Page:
Cape Town - The South African Weather Service (SAWS) has advised that the country is in no immediate danger from tropical cyclone Batsirai currently affecting the southern Indian Ocean.
Batsirai is the second named system of the 2021/2022 season for the South-West Indian Ocean domain.
The SAWS said Batsirai had sustained winds of about 140 km/h and was moving slowly south west at 18.5 km/h.
The latest track forecast issued by RSMC La Reunion, responsible for the issuing advisories and tracking of tropical cyclones in the south west Indian Ocean, suggests that Batsirai should pass north of Mauritius and Reunion over the next few days. Rain bands around the periphery of the cyclone may affect these islands.
SAWS said Madagascar was likely to be affected by the tropical cyclone.
“It seems highly likely that the eastern coastline of Madagascar (particularly the central part of the coast) will bear the brunt of strong, damaging winds and torrential rainfall, as Batsirai makes landfall at some stage in the latter half of Saturday, February 5,” the weather service’s Kevin Rae said.
“Very rough seas, combined with storm surge, tend to be more extreme on the southern (poleward) side of tropical storms in this region of the world. Moreover, the steep, rugged topography of the mountains extending along the eastern coastline of Madagascar, will no doubt, exacerbate the risk of orographically-induced rainfall as well as flash-floods and mudslides.”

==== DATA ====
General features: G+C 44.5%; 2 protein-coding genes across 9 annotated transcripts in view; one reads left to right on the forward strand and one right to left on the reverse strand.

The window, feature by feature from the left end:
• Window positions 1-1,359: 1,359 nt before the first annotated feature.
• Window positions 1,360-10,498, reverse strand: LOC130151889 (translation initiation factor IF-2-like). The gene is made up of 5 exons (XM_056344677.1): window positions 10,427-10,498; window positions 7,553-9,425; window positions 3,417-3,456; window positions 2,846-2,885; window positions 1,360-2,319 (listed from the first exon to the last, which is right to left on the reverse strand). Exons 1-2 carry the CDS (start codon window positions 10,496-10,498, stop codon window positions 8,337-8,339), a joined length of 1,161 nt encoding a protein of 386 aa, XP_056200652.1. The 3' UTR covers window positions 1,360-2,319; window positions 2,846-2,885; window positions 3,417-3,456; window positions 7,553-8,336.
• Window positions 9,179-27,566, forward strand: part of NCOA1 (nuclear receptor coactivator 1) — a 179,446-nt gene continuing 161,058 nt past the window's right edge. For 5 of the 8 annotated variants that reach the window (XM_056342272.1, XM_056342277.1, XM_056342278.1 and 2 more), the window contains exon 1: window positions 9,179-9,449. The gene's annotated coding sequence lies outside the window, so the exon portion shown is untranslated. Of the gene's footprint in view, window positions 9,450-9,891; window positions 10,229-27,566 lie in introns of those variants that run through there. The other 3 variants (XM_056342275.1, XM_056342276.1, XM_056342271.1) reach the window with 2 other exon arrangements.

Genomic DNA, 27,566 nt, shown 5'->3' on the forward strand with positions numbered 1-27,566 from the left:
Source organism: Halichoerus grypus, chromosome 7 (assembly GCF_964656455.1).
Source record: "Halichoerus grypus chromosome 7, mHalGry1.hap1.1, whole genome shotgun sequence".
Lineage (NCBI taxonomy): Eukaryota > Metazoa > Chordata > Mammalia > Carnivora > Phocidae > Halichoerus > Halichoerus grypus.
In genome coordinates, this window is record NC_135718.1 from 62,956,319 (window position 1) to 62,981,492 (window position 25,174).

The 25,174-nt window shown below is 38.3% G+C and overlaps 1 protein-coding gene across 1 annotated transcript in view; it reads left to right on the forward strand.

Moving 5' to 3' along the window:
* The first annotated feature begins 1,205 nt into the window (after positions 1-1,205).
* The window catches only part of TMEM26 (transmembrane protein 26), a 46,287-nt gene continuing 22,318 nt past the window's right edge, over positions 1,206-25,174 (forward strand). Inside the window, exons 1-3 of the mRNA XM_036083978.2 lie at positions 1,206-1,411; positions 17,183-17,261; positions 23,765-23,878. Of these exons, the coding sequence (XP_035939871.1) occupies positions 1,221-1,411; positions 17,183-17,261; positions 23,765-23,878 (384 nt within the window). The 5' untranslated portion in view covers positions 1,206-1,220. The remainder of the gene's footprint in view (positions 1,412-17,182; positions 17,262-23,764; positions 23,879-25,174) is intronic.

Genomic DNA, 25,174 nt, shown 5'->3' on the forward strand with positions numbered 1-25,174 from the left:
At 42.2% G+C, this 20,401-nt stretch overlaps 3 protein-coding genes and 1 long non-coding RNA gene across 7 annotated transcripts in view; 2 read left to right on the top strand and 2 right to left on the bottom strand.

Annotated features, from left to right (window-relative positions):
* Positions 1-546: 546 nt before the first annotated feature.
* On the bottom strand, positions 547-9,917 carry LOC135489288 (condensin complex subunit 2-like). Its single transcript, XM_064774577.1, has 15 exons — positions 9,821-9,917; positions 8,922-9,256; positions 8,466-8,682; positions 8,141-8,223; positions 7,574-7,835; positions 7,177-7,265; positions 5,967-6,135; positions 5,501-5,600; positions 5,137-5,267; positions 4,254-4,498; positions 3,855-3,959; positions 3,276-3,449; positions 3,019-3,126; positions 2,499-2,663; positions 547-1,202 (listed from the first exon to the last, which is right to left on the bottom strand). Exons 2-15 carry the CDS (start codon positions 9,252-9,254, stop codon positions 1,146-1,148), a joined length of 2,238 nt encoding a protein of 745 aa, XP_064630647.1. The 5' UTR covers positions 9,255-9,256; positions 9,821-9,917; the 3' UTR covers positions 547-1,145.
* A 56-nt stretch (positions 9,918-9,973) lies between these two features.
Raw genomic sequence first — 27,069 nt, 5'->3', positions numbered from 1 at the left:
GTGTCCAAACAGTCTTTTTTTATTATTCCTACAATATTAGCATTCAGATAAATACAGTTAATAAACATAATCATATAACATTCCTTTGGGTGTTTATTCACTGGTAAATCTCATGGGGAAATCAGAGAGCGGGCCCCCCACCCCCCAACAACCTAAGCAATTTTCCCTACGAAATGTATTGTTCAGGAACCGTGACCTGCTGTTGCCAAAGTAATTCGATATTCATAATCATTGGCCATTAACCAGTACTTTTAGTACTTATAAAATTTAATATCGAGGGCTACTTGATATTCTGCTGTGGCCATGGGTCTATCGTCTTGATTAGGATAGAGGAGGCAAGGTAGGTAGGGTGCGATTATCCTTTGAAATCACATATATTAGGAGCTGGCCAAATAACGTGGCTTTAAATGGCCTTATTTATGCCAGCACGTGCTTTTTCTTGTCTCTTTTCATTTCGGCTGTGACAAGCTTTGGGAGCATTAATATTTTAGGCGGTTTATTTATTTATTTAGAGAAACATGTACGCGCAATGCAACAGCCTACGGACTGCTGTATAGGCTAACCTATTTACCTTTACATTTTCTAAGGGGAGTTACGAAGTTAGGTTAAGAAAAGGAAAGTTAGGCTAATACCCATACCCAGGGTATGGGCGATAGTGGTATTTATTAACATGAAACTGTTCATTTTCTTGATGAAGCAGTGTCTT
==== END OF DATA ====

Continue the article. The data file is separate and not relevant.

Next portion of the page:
Rae said the movement of tropical cyclones could be extremely erratic and challenging to predict with any accuracy, and it was difficult to speculate about the future movement of Batsirai in the time scale beyond the coming weekend.
“Meteorologists are, however, confident that Batsirai will weaken temporarily once it makes landfall over Madagascar. It is also probable that Batsirai will re-invigorate as it enters the ocean environment of the Mozambique Channel, early next week,” he added.
While significant advances in numeric weather prediction (NWP) and supercomputing have been made, it is not yet possible to accurately determine whether the tropical cyclone will eventually affect South Africa, either directly or indirectly.
SAWS said the latest forecast from the European Centre for Medium-Range Weather Forecasts provided a good idea of the most likely path Batsirai would take in the next five days.
“Suffice to say that, at least in the days ahead, there is no immediate weather-related threat for South Africa, in relation to this tropical cyclone,” Rae said.
“Be assured that SAWS will continue to closely monitor developments in this regard and will issue updates as and when necessary.”